Erynne A. Faucett, MD, was pregnant with twins at the start of the COVID-19 pandemic when she was put on bed rest and then hospitalized due to worsening complications.
A pediatric otolaryngologist at Phoenix Children’s Hospital and assistant professor of otolaryngology at Mayo Clinic College of Medicine and Science in Phoenix, Dr. Faucett said absences on the floor meant nurses were taking care of more patients than usual.
“Staff were definitely tired and spread thin,” she said. “They were working more and longer hours. Nurses were taking care of sicker patients, so you could tell they were getting burned out.” She added that there were a lot of call outs due to nurses having been exposed to the virus or showing symptoms.
Dr. Faucett could tell that not knowing who had COVID-19 and who didn’t was a stressor for staff—it was stressful as a patient knowing that her nurse was probably taking care of COVID-19 positive patients, too. For infection control during her hospitalized bed rest period, Dr. Faucett, like other patients, was not allowed to leave her hospital room.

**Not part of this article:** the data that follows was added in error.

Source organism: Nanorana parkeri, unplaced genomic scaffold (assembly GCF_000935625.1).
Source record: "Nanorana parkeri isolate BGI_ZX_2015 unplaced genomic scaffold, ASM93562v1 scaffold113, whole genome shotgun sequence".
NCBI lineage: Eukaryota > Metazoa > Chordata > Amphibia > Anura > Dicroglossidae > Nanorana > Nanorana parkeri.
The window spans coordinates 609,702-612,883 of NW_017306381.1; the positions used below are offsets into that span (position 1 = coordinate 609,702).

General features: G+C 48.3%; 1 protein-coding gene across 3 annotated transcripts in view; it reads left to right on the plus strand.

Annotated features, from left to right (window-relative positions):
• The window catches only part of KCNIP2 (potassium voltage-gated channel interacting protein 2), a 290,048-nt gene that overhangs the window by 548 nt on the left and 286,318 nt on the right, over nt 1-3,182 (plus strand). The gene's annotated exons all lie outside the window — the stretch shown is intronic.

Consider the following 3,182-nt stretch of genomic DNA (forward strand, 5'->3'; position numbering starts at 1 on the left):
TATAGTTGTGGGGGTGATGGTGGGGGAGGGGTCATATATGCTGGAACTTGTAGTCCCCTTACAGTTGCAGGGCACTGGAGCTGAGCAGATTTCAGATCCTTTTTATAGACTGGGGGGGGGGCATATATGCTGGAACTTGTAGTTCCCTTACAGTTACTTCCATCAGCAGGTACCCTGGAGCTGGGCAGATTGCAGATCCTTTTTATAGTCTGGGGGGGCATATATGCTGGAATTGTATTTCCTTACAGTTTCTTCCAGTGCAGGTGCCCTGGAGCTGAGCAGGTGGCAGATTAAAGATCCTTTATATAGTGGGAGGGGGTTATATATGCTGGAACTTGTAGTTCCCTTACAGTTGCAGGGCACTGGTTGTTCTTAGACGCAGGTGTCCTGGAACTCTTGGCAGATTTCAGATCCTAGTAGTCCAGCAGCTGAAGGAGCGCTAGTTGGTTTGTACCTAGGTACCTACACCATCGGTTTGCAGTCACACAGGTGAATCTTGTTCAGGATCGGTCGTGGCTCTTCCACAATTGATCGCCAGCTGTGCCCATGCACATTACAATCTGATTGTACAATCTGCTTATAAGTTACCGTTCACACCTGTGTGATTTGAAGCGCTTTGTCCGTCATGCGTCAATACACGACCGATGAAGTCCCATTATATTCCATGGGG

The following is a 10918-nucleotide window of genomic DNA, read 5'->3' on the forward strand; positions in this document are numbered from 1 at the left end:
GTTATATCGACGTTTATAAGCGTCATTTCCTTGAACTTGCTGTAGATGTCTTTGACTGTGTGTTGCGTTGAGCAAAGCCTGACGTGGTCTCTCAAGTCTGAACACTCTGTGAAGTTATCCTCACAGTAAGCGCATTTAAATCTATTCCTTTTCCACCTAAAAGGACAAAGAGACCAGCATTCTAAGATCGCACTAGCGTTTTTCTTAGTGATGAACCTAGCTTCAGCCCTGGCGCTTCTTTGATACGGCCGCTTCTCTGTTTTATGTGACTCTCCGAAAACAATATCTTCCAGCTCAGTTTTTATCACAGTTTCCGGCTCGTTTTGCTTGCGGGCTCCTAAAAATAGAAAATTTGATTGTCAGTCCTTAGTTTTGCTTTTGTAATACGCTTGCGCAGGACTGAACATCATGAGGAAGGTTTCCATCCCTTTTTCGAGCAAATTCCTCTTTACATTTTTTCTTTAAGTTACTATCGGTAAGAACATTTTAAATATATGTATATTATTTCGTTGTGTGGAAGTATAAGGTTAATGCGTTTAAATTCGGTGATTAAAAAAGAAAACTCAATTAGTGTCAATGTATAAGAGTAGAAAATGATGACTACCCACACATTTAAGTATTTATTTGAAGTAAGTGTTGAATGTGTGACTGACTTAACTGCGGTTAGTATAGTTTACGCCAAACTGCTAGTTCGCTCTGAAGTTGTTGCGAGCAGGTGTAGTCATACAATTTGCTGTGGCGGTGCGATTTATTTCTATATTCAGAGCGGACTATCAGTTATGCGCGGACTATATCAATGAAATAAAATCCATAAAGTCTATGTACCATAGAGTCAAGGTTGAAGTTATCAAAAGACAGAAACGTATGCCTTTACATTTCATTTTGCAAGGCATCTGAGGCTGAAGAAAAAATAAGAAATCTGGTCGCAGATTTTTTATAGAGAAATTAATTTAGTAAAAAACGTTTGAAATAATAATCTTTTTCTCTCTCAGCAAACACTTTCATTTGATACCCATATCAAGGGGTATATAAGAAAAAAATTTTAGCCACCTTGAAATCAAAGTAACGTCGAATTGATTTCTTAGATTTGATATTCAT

“My wife was unable to visit me until the time I was induced,” she said. “She would drop off food at the entrance of the hospital, and the nurses would drop it off to me.” Dr. Faucett was, however, able to continue working, doing telemedicine appointments from her room.
When the twins were born, they spent 24 days in the NICU where other babies born to sick COVID-19-positive mothers were cared for by the same nurses. “It was sad that these babies couldn’t have any visitors, and the only one to hold them was the nurse on for that shift,” she said.
Ultimately, Dr. Faucett’s twins were moved from the NICU and placed into the overflow unit as part of the NICU was being turned into a COVID-19 ICU unit for adult patients.
Dr. Faucett said she learned something about priorities from her experience as a hospitalized patient during the pandemic. “It reminded me that physicians, nurses, and other healthcare workers are putting the lives of their patients ahead of their own and their own families,” she said.